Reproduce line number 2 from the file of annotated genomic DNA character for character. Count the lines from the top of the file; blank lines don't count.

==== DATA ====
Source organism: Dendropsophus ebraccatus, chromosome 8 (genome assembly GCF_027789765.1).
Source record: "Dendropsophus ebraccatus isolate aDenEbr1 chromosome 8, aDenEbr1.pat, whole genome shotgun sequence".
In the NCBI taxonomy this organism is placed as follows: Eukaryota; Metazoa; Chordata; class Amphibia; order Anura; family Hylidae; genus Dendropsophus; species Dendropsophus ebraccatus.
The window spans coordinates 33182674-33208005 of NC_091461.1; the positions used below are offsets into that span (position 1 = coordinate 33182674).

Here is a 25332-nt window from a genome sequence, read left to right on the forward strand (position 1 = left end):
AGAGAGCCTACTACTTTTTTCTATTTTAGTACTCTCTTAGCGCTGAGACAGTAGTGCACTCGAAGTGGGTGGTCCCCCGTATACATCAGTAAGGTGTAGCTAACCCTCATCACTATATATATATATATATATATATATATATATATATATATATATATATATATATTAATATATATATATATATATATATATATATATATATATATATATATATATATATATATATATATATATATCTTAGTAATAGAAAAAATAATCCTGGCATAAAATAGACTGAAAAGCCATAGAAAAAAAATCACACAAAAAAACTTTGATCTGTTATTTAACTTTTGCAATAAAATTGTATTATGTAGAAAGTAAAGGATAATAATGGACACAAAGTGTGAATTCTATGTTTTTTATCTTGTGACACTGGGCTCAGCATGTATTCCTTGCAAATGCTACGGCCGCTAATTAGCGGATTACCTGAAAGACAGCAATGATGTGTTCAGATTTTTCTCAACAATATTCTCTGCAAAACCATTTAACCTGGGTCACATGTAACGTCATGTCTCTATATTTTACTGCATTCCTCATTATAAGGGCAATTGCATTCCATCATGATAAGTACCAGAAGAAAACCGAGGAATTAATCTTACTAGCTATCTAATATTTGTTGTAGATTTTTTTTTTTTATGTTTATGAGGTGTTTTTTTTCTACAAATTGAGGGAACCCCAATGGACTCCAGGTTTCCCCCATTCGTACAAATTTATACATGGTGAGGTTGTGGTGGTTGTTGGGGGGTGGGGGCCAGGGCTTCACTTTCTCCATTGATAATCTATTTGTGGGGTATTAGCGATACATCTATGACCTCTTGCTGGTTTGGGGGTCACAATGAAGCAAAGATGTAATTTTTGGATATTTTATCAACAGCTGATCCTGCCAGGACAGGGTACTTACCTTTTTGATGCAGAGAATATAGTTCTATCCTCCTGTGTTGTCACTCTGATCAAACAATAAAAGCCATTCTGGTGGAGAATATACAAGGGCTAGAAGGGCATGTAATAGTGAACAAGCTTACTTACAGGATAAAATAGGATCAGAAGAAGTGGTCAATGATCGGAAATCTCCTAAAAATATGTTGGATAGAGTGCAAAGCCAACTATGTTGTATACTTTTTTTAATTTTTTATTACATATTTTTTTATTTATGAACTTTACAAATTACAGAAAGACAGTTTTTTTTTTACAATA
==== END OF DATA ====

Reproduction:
Source record: "Dendropsophus ebraccatus isolate aDenEbr1 chromosome 8, aDenEbr1.pat, whole genome shotgun sequence".